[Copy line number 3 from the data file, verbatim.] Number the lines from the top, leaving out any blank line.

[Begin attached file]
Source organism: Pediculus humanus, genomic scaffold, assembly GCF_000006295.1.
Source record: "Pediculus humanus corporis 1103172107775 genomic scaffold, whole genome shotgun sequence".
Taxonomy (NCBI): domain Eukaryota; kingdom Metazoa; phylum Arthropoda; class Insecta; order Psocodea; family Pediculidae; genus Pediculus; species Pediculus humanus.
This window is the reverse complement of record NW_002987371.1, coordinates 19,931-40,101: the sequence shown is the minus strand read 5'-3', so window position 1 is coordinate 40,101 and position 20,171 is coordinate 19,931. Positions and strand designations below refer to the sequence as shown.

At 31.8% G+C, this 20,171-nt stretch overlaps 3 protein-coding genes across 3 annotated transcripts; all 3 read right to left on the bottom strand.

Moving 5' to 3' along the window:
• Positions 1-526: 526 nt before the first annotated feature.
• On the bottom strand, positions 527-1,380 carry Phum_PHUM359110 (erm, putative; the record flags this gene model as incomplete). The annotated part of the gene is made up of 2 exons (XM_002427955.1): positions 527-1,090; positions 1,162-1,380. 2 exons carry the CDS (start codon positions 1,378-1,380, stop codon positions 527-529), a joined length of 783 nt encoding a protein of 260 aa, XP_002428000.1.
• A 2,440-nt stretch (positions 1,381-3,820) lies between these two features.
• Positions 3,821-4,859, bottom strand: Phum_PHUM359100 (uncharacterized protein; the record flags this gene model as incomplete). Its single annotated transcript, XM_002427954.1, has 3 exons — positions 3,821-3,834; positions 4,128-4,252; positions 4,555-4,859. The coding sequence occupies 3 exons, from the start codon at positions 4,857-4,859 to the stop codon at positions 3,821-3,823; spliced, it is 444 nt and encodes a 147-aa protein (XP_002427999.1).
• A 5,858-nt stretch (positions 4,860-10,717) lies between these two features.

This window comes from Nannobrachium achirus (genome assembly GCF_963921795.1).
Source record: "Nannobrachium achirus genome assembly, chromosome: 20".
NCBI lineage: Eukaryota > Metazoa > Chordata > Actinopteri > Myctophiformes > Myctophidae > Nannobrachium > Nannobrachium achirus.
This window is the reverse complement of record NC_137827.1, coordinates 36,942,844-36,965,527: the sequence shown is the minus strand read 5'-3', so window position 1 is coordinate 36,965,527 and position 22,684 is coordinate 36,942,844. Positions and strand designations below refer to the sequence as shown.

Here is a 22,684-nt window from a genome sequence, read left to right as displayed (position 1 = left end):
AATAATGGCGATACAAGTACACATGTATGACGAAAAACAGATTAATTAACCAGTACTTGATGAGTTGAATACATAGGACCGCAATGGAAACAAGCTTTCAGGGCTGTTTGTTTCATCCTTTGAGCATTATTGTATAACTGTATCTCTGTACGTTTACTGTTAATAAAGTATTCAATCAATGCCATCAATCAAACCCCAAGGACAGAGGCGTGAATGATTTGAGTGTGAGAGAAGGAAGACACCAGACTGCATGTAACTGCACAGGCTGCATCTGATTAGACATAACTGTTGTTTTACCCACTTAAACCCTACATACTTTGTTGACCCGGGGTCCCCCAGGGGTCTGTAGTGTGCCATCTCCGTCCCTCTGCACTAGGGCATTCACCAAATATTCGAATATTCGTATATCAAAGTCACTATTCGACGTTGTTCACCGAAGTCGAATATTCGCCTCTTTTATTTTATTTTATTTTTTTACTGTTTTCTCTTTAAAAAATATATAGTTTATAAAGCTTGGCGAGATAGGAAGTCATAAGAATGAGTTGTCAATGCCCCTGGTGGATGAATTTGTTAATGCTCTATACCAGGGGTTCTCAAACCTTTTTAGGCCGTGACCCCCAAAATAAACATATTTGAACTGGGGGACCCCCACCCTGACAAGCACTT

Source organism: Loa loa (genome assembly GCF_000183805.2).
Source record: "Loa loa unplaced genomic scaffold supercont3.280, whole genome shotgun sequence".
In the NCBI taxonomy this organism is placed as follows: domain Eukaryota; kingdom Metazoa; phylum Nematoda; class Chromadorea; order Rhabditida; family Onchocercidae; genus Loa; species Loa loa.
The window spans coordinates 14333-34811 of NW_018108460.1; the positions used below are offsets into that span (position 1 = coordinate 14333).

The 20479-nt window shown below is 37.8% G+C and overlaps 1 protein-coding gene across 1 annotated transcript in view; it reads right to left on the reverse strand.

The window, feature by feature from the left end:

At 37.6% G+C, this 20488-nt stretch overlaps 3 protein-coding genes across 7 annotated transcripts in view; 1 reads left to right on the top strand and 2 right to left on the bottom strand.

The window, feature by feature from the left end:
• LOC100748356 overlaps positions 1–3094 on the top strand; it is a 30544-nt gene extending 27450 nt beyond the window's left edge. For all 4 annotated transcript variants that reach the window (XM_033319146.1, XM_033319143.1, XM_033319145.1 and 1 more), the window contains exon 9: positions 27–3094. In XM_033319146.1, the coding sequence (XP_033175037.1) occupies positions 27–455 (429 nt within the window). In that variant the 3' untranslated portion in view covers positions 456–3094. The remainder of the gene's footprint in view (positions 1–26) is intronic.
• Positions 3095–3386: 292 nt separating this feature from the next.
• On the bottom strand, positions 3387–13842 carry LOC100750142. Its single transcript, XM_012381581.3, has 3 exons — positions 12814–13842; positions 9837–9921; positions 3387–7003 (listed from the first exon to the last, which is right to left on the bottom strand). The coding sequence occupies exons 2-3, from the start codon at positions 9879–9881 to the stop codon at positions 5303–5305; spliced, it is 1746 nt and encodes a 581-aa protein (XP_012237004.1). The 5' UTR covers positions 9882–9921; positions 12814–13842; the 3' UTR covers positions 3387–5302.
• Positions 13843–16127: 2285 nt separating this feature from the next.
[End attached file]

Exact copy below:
Taxonomy (NCBI): domain Eukaryota; kingdom Metazoa; phylum Arthropoda; class Insecta; order Psocodea; family Pediculidae; genus Pediculus; species Pediculus humanus.